Stocks were set to rise at the open on Monday after six weeks of declines for the S&P 500 left equities at more attractive levels.

The S&P 500 <.SPX> has tumbled nearly 7 percent on the back of a barrage of soft economic data after closing on April 29 at its highest closing level in nearly three years.

Worries about a global economic slowdown have continued to hover over equities markets, with investors expecting the S&P 500 to slip toward its March low near 1,250 before a rebound. The benchmark closed near 1,271 on Friday.

The market has been oversold over the last six weeks, so a short-term rebound on short-covering is not out of the question, said Chad Morganlander, portfolio manager at Stifel, Nicolaus & Co in Florham Park, New Jersey.

He said even a rise of 1 percent from current levels would be a normal gyration within the short-term trading pattern that wouldn't alter the market's current trend.

I would start increasing my level of risk and exposure near the 1,200 range on the S&P 500, he said.

S&P 500 futures rose 6.3 points and were above fair value, a formula that evaluates pricing by taking into account interest rates, dividends and time to expiration of the contract. Dow Jones industrial average futures gained 47 points, and Nasdaq 100 futures added 8.25 points.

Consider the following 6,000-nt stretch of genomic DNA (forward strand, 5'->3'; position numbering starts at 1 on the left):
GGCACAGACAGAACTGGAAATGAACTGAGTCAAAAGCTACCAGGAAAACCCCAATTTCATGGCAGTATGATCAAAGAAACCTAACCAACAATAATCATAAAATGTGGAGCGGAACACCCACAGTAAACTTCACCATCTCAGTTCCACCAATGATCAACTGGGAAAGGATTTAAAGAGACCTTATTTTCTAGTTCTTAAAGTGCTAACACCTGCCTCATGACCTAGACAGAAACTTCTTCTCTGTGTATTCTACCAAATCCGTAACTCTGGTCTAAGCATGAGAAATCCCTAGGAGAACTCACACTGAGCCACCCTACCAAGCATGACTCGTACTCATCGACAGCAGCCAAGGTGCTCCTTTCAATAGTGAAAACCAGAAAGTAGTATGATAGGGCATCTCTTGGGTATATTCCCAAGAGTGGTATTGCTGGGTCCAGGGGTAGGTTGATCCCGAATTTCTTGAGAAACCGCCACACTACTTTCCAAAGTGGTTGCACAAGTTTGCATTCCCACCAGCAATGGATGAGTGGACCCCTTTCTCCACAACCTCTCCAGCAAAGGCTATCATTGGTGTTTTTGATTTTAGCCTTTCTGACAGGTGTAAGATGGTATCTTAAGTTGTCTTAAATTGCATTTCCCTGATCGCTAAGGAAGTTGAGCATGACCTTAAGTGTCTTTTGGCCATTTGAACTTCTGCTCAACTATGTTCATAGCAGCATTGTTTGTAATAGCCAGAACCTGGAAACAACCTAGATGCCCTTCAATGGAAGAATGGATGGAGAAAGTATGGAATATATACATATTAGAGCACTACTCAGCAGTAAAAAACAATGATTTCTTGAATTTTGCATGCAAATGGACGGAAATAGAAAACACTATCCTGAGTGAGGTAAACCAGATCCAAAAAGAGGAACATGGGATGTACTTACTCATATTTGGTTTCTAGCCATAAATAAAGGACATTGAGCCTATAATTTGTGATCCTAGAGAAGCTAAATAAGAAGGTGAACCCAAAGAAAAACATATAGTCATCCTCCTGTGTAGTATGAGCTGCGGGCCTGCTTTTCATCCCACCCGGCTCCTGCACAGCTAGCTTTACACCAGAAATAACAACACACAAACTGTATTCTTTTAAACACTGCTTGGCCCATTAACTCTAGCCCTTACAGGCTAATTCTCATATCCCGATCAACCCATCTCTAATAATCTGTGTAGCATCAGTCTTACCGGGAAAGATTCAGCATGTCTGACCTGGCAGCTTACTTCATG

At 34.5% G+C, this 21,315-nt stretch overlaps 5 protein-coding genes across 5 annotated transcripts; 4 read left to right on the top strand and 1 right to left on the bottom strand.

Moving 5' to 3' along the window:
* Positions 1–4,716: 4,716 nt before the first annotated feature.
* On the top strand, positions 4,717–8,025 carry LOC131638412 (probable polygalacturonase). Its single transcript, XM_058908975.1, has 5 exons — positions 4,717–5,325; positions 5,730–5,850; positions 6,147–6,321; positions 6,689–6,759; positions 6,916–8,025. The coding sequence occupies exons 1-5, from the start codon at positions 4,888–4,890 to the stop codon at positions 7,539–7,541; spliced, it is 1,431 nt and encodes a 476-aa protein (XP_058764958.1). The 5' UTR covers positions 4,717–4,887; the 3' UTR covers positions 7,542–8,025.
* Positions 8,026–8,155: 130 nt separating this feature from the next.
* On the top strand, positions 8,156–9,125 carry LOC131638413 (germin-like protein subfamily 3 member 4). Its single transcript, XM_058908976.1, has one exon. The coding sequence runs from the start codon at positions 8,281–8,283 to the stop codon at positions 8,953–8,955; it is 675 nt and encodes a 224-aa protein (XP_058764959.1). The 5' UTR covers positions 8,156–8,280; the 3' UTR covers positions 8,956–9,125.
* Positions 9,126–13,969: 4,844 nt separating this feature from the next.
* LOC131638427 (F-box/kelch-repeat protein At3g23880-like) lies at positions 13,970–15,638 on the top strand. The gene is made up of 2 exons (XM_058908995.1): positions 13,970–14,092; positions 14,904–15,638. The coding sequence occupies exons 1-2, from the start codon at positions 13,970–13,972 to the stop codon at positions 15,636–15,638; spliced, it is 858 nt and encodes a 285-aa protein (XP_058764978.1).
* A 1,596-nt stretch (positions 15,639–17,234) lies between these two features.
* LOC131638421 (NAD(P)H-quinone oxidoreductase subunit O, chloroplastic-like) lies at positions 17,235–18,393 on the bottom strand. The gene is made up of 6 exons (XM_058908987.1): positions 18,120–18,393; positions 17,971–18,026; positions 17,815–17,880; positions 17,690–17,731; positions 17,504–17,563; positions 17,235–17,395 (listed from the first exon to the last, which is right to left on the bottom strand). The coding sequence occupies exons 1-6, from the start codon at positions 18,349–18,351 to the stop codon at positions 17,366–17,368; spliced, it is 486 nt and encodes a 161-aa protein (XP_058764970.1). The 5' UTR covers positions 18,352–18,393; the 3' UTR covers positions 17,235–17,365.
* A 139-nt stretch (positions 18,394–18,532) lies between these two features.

In a sign that valuations are hitting enticing levels, insurer Allied World Assurance Co Holdings Ltd agreed to buy Transatlantic Holdings Inc for $3.2 billion in stock. Transatlantic shares jumped 15.3 percent to $50.75 premarket.

Also, VF Corp , owner of The North Face and Wrangler clothing brands, will buy shoemaker Timberland Co in a $2 billion deal. Timberland shares soared about 43 percent to $42.80 in premarket trade.

Merger activity is likely (to continue) because of the low interest rates, and it's also attractive from an operational point of view, said Rick Meckler, president of investment firm LibertyView Capital Management in New York. That will be a continued positive (for equities).

European shares were up 0.5 percent as bargain hunters picked through the debris after six weeks of losses. Concerns over the health of the global economy and the lack of consensus from policymakers on how to tackle Greece's debt crisis limited gains.

European policymakers appeared no closer to finalizing an agreement over whether private investors would take part in a restructuring of Greek debt.

The global economic outlook continued to darken overnight, as data showed China's money growth slowed to a 30-month low in May and banks extended fewer loans than expected as tighter monetary policy started to bite.

In Japan, core machinery orders unexpectedly fell, suggesting a bumpy recovery from a devastating earthquake and tsunami as companies delayed capital spending until reconstruction-driven demand materializes.

(Reporting by Rodrigo Campos; editing by Jeffrey Benkoe)